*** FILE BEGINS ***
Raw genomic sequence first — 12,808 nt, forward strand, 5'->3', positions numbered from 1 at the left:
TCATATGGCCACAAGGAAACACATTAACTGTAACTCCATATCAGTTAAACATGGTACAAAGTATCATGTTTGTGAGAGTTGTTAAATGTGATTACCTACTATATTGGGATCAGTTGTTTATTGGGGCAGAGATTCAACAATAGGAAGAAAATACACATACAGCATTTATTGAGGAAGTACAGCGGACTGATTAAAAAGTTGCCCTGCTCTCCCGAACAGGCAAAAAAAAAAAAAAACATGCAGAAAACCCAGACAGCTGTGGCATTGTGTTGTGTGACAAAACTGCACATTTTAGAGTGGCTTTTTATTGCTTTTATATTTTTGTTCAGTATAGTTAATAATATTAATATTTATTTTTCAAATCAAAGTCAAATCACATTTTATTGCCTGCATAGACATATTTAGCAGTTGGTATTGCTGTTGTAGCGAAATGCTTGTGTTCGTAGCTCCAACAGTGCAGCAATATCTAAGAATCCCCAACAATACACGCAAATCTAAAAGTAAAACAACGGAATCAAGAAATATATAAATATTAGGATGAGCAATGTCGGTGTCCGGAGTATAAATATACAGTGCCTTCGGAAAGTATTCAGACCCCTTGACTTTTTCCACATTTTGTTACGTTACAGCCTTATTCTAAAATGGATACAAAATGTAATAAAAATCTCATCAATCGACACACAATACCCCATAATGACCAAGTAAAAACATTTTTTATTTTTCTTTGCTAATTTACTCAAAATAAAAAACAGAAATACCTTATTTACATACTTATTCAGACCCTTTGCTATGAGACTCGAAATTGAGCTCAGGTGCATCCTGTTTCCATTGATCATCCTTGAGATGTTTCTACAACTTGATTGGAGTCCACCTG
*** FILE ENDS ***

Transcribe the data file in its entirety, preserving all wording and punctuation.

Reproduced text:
Raw genomic sequence first — 12,808 nt, forward strand, 5'->3', positions numbered from 1 at the left:
TCATATGGCCACAAGGAAACACATTAACTGTAACTCCATATCAGTTAAACATGGTACAAAGTATCATGTTTGTGAGAGTTGTTAAATGTGATTACCTACTATATTGGGATCAGTTGTTTATTGGGGCAGAGATTCAACAATAGGAAGAAAATACACATACAGCATTTATTGAGGAAGTACAGCGGACTGATTAAAAAGTTGCCCTGCTCTCCCGAACAGGCAAAAAAAAAAAAAAACATGCAGAAAACCCAGACAGCTGTGGCATTGTGTTGTGTGACAAAACTGCACATTTTAGAGTGGCTTTTTATTGCTTTTATATTTTTGTTCAGTATAGTTAATAATATTAATATTTATTTTTCAAATCAAAGTCAAATCACATTTTATTGCCTGCATAGACATATTTAGCAGTTGGTATTGCTGTTGTAGCGAAATGCTTGTGTTCGTAGCTCCAACAGTGCAGCAATATCTAAGAATCCCCAACAATACACGCAAATCTAAAAGTAAAACAACGGAATCAAGAAATATATAAATATTAGGATGAGCAATGTCGGTGTCCGGAGTATAAATATACAGTGCCTTCGGAAAGTATTCAGACCCCTTGACTTTTTCCACATTTTGTTACGTTACAGCCTTATTCTAAAATGGATACAAAATGTAATAAAAATCTCATCAATCGACACACAATACCCCATAATGACCAAGTAAAAACATTTTTTATTTTTCTTTGCTAATTTACTCAAAATAAAAAACAGAAATACCTTATTTACATACTTATTCAGACCCTTTGCTATGAGACTCGAAATTGAGCTCAGGTGCATCCTGTTTCCATTGATCATCCTTGAGATGTTTCTACAACTTGATTGGAGTCCACCTG